“Ac­cord­ingly, the crime pat­tern varies along the land bor­ders with dif­fer­ent neigh­bours. For ex­am­ple, the In­dia-Bangladesh bor­der is more por­ous in com­par­i­son to the In­dia-Pak­istan bor­der,” it says.

One key fact is that while sev­eral coun­tries share a bor­der with In­dia, few share one with each other. “In many in­stances, they are land­locked. For bet­ter con­nec­tiv­ity with the out­side world, they are much de­pen­dent on In­dia for con­nec­tiv­ity with a sea port or for tran­sit fa­cil­i­ties. Un­for­tu­nately, a lot of mis­trust pre­vails amongst the coun­tries of this re­gion and in­tra-re­gional trade is very low in com­par­i­son to the other re­gions of the world,” the re­port says.

Though the BSF, Indo-Ti­betan Bor­der Po­lice (ITBP) and Sashas­tra Seema Bal (SSB) have proved their worth in the face of ag­gres­sion by neigh­bours, when it comes to con­trol of dayto-day cross-bor­der crimes, these forces have a lim­ited role to play. The ex­ist­ing ar­range­ments to con­trol cross-bor­der crime have proved to be in­ad­e­quate, the re­port points out.

“In fact, this as­pect has drawn less re­spon­sive­ness than re­quired. For ex­am­ple, to con­trol il­le­gal move­ment of peo­ple across the bor­der, the Bu­reau of Im­mi­gra­tion (BOI) is the nodal agency of the cen­tral gov­ern­ment. How­ever, be­cause of its lim­ited reach, BOI has check­ing fa­cil­i­ties at lim­ited ports and the job has been del­e­gated to the state po­lice.

“Sim­i­larly, the Pre­ven­tive Unit of Cus­toms is the nodal agency for con­trol­ling smug­gling. How­ever, their lim­ited staff are far from ad­e­quate to ex­er­cise such con­trol on land bor­ders. Most of the seizures on land bor­ders are by Bor­der Guard­ing Forces,” it says.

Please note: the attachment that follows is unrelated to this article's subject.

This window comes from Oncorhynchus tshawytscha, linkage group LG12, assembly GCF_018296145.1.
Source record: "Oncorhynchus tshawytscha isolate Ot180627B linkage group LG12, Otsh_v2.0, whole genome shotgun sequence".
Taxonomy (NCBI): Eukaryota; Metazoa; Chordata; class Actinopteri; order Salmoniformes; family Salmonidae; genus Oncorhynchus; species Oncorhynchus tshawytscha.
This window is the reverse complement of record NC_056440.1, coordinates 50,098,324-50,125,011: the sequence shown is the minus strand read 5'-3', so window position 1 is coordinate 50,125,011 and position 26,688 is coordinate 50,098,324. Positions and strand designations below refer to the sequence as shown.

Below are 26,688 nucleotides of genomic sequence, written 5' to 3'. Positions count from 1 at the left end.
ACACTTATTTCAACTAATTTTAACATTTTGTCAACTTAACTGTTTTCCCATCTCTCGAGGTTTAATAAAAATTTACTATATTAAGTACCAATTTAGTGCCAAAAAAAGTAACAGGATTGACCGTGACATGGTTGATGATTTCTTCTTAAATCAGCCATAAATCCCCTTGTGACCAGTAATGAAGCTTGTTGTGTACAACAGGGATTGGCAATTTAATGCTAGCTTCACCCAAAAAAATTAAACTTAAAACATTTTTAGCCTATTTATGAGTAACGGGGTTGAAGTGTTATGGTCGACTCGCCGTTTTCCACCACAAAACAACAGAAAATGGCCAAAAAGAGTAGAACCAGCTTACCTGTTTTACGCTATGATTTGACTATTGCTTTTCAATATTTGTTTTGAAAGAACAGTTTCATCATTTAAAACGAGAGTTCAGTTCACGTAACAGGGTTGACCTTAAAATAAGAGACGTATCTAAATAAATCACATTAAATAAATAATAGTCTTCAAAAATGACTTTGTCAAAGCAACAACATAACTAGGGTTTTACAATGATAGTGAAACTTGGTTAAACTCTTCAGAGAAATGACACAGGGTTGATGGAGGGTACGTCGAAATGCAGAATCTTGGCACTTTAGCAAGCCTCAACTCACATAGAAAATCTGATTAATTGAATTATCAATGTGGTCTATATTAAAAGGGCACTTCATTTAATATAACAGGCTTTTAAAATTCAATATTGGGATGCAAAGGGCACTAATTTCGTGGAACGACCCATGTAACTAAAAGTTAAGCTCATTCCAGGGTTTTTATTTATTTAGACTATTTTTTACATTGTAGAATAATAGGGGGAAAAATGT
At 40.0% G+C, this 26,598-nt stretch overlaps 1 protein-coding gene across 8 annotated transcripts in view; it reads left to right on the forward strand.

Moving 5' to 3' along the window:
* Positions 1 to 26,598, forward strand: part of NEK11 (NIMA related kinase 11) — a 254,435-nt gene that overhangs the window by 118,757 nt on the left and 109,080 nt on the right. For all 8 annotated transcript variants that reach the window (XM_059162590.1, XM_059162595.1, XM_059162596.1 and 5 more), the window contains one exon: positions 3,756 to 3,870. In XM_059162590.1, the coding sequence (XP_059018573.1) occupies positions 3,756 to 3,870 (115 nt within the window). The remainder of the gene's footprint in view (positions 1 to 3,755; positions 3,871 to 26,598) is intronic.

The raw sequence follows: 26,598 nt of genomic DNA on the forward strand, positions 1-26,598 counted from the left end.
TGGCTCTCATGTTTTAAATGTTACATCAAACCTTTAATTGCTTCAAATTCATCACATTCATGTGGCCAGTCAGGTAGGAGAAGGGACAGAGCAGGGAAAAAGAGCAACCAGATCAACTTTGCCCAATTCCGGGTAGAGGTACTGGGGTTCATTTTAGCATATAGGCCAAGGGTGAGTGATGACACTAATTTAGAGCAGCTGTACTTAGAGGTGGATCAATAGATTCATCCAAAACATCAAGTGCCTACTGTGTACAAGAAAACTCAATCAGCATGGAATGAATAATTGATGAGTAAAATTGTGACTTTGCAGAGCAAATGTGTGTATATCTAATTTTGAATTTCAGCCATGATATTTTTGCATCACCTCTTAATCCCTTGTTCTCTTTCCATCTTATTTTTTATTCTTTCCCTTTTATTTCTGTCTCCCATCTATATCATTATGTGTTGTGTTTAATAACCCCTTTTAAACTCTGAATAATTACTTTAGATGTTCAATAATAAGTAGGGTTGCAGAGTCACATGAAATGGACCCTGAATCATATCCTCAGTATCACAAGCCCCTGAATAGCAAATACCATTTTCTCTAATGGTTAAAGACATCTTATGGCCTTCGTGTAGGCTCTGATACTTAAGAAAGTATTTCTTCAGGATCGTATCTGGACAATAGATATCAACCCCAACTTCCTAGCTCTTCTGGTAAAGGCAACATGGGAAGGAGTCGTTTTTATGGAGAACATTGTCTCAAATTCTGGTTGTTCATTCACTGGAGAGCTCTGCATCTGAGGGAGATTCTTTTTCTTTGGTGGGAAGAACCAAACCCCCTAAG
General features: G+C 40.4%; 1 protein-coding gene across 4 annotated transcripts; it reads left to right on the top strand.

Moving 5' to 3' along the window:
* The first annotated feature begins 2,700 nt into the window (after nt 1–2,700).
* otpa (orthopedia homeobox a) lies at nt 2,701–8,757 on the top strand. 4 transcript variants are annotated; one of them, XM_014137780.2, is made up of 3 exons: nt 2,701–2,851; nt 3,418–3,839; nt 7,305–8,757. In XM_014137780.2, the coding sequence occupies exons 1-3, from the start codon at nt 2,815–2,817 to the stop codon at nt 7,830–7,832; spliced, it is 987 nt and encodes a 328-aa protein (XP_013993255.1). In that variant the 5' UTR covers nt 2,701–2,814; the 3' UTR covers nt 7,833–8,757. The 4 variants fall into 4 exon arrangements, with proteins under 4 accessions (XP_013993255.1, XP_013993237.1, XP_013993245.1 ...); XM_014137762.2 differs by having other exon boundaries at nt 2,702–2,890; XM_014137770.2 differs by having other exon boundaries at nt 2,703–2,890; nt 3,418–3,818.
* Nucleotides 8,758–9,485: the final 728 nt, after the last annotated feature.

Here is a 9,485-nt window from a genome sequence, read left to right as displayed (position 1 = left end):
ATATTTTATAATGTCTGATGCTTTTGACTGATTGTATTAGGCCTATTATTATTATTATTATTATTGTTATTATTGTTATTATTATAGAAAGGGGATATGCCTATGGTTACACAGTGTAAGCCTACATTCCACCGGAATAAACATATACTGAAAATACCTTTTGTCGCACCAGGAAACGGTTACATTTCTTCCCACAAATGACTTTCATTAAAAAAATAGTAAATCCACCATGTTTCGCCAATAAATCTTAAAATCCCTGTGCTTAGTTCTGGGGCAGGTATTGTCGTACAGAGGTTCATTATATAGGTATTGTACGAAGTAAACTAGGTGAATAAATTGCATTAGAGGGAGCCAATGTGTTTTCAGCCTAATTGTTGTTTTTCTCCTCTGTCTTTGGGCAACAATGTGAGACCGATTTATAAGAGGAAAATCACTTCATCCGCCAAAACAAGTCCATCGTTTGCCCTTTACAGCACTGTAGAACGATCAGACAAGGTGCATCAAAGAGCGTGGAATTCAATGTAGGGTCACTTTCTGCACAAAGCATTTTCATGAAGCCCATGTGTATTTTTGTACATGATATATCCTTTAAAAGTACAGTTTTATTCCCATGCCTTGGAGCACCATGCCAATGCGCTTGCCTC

As per the 11th Five-Year Plan, the Cen­tre has taken up the task of set­ting up in­te­grated check posts at 13 lo­ca­tions on the Indo-Pak­istan, Indo-Nepal, Indo-Bangladesh and In­doMyan­mar bor­ders. Some have been op­er­a­tionalised.

The re­port rec­om­mends the lo­ca­tion of multi-agency In­te­grated Law En­force­ment Cen­tres (ILECs) within this ar­chi­tec­ture, draw­ing per­son­nel from all de­part­ments man­dated to check cross-bor­der crime. This would ob­vi­ate the need to have an of­fice for each such agency at each site.

How­ever, a se­nior of­fi­cial said that as law and or­der is a state sub­ject, it re­mains to be seen what role states will have over the ILECs. “A lot de­pends on the Cen­tre-state re­la­tion­ship,” he said, while point­ing out the la­cuna of re­ly­ing on state po­lice agen­cies, bur­dened by lack of re­sources and ex­per­tise, to han­dle cross-bor­der and transna­tional crime.

Elab­o­rat­ing on this, the of­fi­cer said, “Af­ter an ar­rest or a seizure by a bor­der force, such cases are handed over to the lo­cal po­lice for in­ves­ti­ga­tion and fur­ther dis­posal. How­ever, these cases are given a sub-op­ti­mum pri­or­ity by the lo­cal po­lice.” The Mehra re­port also points out a sim­i­lar la­cuna.

“The in­sti­tu­tional ar­range­ments in deal­ing with cross­bor­der and transna­tional crime are sub-op­ti­mal in an era of ever-grow­ing com­plex­ity in such crimes. There are dif­fer­ent agen­cies ac­tive on the land bor­ders op­er­at­ing within the si­los of their spe­cific man­date striv­ing for agency-spe­cific mi­cro-level op­ti­mi­sa­tion with lesser de­gree of inter-agency co­op­er­a­tion, co­or­di­na­tion and com­ple­men­tar­ity. In fact, many a time, inter agency com­pe­ti­tion may lead to sub-op­ti­mal out­comes at the na­tional level. There are in­stances of both gaps as well as over­laps in the role, ju­ris­dic­tion and work­ing of the agen­cies. These old in­sti­tu­tional ar­range­ments ap­pear to be not sup­port­ing an evo­lu­tion in their man­date and work­ing style in the ev­er­chang­ing land­scape; and when­ever some changes are no­ticed, they are in­signif­i­cant and mostly in­cre­men­tal,” it states.


In the wake of the Rohingya refugee cri­sis, an In­dian jawan keeps vigil at the Myan­mar bor­der in Ma­nipur |